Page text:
After politicians in some local municipalities say “no” to medical marijuana being dispensed in their cities, some residents are concerned they may not have convenient access to a dispensary.
Several local communities — including Oakwood, Huber Heights, West Carrollton, Moraine and Springboro — have passed bans to prohibit medical marijuana dispensaries within their borders, while Dayton, Beavercreek and Riverside are among those voting to permit them. Kettering is still considering the issue and Centerville has a moratorium that is set to expire May 15.
“I live in Centerville and am close to Kettering. It is a shame that marijuana will not be available in Kettering and Oakwood,” Mary Copeland, said as the number of cities saying no to dispensaries or leaning that way continue to grow.
Gov. John Kasich signed into law two years ago House Bill 523 allowing people with any of up to 21 medical conditions to buy and use marijuana if recommended by a certified physician.
The law, which will go into effect Sept. 8, also provides that 24 medical marijuana cultivators would be granted licenses in the state, while dispensaries (60), processor of the product and testing labs, would be awarded licenses to set-up shop in Ohio.
Ohio’s Board of Pharmacy will regulate the dispensaries and has set strict rules for how many can open around the state.
Under Ohio law, only one dispensary location can be approved for Greene, Fayette and Madison counties, while in Montgomery County up to three licenses will be permitted.
Easy access important
Copeland said it is important to look at both sides of the issues and she is hoping to see medical dispensaries allowed locally.
“I am a 73-year-old woman in chronic arthritis pain, and taking two Percocets per day, prescribed by a pain doctor and monitored monthly. This has not been effective, and I feel I am being denied the opportunity and convenience of seeking possibly better relief,” Copeland said. “I need a dispensary closer to home. It is a shame that those closer to me have a ‘not in my back yard’ mentality.”
Eva Costa, 47, lives in the south suburbs as well, and works as an oncology nurse. Costa believes that Cannabis can effectively treat pain and dispensaries should be available to help people who have legitimate health concerns.
“I believe it’s good medicine,” she said. “There are zoning restrictions and security that must be observed, but I feel the time has come to look at more natural options to manage disease symptoms.”
As a nurse, Costa said she feels it is important to “distinguish the difference between recreational marijuana stores and medical dispensaries.”
She thinks the added medical marijuana dispensary businesses just adds to the outside the box thinking going on in Dayton right now when it comes to development.
“There’s lots of interesting things happening here in Dayton,” Costa said. “The outside the box medical and tech companies launching here are so cool.”
Despite calls to maintain an openess to medical marijuana dispensaries in Kettering and surrounding communities, Kettering Assistant City Manager Steven Bergstresser is urging council members to replace the city’s temporary moratorium with a permanent ban.
“We looked at it from a legal perspective, land use perspective and a safety perspective,” he explained. “From a legal perspective it is still illegal at a federal level and so we felt that because of that disconnect between state law and federal law and the fact that businesses operating marijuana operate on a cash only basis so it leads to a potential of increased crime.”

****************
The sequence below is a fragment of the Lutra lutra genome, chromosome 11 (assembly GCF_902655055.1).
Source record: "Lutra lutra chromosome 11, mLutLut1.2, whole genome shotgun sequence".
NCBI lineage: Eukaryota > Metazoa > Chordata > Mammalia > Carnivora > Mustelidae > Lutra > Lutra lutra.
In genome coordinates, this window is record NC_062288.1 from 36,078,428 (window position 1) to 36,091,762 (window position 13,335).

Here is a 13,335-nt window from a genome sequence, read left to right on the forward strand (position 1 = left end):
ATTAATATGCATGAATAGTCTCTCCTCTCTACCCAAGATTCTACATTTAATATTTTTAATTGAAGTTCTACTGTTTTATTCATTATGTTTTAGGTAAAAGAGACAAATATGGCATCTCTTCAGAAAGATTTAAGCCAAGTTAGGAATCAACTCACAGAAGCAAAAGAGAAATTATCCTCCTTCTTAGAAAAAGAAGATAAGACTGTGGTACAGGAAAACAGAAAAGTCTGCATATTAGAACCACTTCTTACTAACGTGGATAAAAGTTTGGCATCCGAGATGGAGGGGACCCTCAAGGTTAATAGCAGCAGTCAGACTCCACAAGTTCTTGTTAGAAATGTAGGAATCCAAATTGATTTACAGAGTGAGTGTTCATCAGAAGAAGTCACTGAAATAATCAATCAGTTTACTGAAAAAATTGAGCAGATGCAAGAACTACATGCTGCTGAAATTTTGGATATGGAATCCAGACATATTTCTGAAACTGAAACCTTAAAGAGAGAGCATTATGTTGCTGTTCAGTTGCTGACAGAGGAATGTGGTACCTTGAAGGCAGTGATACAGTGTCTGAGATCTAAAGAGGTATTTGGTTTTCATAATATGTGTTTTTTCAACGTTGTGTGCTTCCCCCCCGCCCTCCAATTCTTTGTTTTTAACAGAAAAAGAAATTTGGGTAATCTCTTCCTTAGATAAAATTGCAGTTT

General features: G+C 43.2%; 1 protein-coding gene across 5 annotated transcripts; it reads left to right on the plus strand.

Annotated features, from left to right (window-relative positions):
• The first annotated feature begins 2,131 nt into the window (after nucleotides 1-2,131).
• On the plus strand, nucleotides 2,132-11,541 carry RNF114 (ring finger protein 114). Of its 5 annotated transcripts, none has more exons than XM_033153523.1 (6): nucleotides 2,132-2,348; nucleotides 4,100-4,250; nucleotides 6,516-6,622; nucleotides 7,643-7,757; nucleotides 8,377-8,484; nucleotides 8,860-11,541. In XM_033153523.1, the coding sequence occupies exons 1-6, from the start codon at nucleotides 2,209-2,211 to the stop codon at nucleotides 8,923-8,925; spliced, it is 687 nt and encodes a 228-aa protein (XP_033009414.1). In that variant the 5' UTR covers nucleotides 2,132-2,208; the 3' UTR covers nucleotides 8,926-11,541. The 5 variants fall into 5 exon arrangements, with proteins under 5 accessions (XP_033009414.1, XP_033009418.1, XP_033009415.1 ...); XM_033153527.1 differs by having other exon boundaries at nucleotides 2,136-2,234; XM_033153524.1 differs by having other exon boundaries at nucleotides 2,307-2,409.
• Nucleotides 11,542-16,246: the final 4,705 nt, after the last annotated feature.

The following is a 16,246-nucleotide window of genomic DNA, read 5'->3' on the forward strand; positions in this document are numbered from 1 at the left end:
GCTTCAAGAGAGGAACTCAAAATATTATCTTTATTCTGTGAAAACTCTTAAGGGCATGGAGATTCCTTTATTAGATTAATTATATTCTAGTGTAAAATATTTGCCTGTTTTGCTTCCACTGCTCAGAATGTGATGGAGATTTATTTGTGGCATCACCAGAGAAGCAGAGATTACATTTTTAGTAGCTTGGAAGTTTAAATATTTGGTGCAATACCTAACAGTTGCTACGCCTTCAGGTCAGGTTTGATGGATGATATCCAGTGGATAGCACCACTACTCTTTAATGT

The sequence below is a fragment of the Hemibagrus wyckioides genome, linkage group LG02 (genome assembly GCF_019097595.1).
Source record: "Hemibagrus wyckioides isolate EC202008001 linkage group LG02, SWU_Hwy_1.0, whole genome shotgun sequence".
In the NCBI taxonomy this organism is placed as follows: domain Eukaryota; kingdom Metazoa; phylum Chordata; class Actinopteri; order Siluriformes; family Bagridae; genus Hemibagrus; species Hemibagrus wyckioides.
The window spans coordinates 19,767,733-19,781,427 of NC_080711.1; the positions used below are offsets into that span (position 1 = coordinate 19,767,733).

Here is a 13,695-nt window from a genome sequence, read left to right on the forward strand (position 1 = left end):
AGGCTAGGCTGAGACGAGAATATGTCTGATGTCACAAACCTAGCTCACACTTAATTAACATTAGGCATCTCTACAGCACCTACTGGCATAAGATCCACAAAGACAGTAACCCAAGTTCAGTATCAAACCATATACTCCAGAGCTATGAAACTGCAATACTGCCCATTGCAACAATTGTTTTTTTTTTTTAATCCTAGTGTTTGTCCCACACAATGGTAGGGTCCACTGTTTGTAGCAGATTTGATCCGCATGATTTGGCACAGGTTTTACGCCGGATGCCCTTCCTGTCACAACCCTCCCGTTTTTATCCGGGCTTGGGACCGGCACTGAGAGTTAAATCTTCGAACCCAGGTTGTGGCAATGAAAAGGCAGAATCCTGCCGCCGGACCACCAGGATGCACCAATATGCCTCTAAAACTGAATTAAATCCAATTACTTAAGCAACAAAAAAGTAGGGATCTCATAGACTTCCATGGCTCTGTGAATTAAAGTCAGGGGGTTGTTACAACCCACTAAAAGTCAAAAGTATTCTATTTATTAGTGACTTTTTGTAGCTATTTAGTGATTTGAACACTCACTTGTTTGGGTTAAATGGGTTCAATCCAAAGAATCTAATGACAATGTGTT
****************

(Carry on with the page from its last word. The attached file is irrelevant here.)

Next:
Possession and use of medical marijuana in compliance with state law would be allowed, and those individuals who desire to possess and use medical marijuana would be able to acquire it from nearby dispensaries in neighboring jurisdictions according to Bergstresser.
Resident Lisa Crosley, a business owner in the city, said she agreed with city staff’s recommendation to ban medical marijuana businesses.
She said it could “cause legal problems” for the city because it will pit state and federal laws against each other and also cause problems for business owners because of the “bad reputation” marijuana has.
Andrew Rodney, city planner and zoning administrator for Centerville, said the city’s moratorium on medical marijuana dispensaries expires on May 15, but there isn’t a plan to extend it.
“If somebody comes in on May 16 with application for that type of business then we plan to enforce all of the zoning and other applicable laws that we already have in place,” Rodney explained.
Ohio law prohibits patients from growing marijuana for their own use — they’ll have to buy it from a dispensary and not keep more than a 90-day supply on hand. Parents can give consent to minors to use medical marijuana if approved by a certified physician.
The following forms of medical marijuana are allowed: oils, tinctures, plant material, edibles and patches. The law prohibits smoking and combustion but does allow vaping.
The Ohio Revised Code has strict rules governing dispensaries. They are prohibited from being located within 500 feet of a school, church, public library, public playground, public park or community addiction services provider.
What conditions make someone eligible for medical marijuana?
Any of up to 21 medical conditions can make a person eligible to buy and use medical marijuana if recommended by a certified physician. Those conditions are:
AIDS, ALS, Alzheimer’s, cancer, chronic pain, chronic traumatic encephalopathy, Crohn’s disease, epilepsy or other seizure disorder, fibromyalgia, glaucoma, hepatitis C, inflammatory bowel disease, multiple sclerosis, Parkinson’s disease, PTSD, spinal cord conditions, Tourette’s syndrome, traumatic brain injury and sickle cell anemia.
SOURCE: The State Medical Board of Ohio